Headlands and coastlines in Kerry, Cork, Waterford and Wexford have been invaded by a rather colourful continental interloper this spring.
The striking hoopoe (Upupa epops) is a rare visitor to these shores, with very small numbers (less than 10 birds in total most years) reported in Ireland during spring and autumn as migrating birds stray off course and end up making landfall on the Irish coast. This spring has yielded a hoopoe bonanza for birders, with birds overshooting their intended destinations on the continent and turning up in numbers on the Irish coast in numbers, with at least 45 birds reported so far, and more being spotted every day.
According to Birdwatch Ireland, the last time so many birds were recorded in a single year was back in 1965, when a total of 65 birds was recorded — but with more hoopoe records being reported every day it’s quite possible this year could be a record breaker.
Birdwatch Ireland is asking that members of the public report all hoopoe sightings to them via [email protected] or by calling their Kilcoole headquarters on 01 2819878.
With high numbers of birds turning up, and the fact that some are being seen in groups of twos and threes, some are speculating that a few might pair up and decide to stay in Ireland to breed. However, with no historical confirmed records of breeding for Ireland, and only one suspected case in 1934 the chances would appear to be slim. With enough birds in the country though, and given favourable conditions and the availability of suitable nesting sites, you never know.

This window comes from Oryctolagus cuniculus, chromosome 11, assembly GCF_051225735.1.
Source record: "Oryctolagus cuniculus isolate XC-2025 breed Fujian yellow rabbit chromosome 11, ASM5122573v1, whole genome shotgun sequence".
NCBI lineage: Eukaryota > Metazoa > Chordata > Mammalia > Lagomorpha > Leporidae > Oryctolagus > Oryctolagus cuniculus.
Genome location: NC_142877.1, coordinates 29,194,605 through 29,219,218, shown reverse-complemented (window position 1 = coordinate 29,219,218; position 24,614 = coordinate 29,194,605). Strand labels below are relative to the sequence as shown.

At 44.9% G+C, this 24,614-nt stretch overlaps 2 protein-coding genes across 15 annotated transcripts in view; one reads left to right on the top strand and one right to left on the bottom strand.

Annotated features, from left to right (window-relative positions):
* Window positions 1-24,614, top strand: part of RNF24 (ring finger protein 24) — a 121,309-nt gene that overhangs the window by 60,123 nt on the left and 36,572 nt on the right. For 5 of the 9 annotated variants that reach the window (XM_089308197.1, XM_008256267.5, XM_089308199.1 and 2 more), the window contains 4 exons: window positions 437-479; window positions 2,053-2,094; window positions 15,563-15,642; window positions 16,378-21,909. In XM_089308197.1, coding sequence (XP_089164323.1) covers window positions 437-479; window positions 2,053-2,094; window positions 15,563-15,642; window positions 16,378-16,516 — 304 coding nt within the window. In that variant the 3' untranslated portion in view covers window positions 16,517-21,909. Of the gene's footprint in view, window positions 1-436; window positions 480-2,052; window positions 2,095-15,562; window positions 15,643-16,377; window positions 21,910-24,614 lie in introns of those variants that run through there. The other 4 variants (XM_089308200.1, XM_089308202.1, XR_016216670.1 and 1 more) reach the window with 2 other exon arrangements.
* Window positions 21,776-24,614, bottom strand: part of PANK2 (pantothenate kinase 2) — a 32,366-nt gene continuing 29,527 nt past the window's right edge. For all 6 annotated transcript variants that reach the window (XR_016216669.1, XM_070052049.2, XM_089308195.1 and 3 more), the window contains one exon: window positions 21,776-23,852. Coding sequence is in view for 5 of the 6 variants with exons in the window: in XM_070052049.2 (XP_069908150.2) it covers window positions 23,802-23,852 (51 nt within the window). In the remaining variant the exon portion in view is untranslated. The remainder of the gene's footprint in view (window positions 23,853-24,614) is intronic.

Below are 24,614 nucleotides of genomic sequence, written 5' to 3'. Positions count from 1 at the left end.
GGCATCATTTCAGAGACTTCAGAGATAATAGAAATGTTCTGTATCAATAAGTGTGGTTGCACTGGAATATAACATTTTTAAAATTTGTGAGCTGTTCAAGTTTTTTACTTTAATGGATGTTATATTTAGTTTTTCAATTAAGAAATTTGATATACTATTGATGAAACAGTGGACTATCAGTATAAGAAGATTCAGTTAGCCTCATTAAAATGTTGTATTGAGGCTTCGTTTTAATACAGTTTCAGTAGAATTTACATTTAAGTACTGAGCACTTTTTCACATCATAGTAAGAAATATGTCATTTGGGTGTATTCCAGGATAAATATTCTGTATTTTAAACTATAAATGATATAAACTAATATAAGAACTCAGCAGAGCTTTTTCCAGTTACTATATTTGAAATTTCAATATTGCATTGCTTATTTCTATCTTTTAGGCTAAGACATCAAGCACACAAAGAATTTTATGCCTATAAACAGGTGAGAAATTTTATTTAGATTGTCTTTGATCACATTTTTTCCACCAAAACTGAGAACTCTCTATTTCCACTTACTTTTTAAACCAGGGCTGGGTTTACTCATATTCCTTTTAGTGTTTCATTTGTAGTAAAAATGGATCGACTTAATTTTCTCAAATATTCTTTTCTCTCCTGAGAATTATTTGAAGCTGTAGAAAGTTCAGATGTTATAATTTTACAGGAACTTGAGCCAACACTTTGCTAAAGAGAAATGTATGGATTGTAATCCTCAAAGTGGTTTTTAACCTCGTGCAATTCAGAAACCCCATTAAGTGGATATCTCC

Hoopes tend to favour short cropped grassy areas with nearby cover where they can forage for their insect prey. Roadside verges, lawns, grassy lanes and golf courses are all potentially good hoopoe habitat. So keep your eyes peeled if you’re along the south coast… and if you are lucky enough to see a hoopoe please report it to Birdwatch Ireland using the details given above.
Photo credit: Hoopoe, Co. Waterford © all rights reserved, Andrew Malcolm, West Waterford Wildlife Photography, used with permission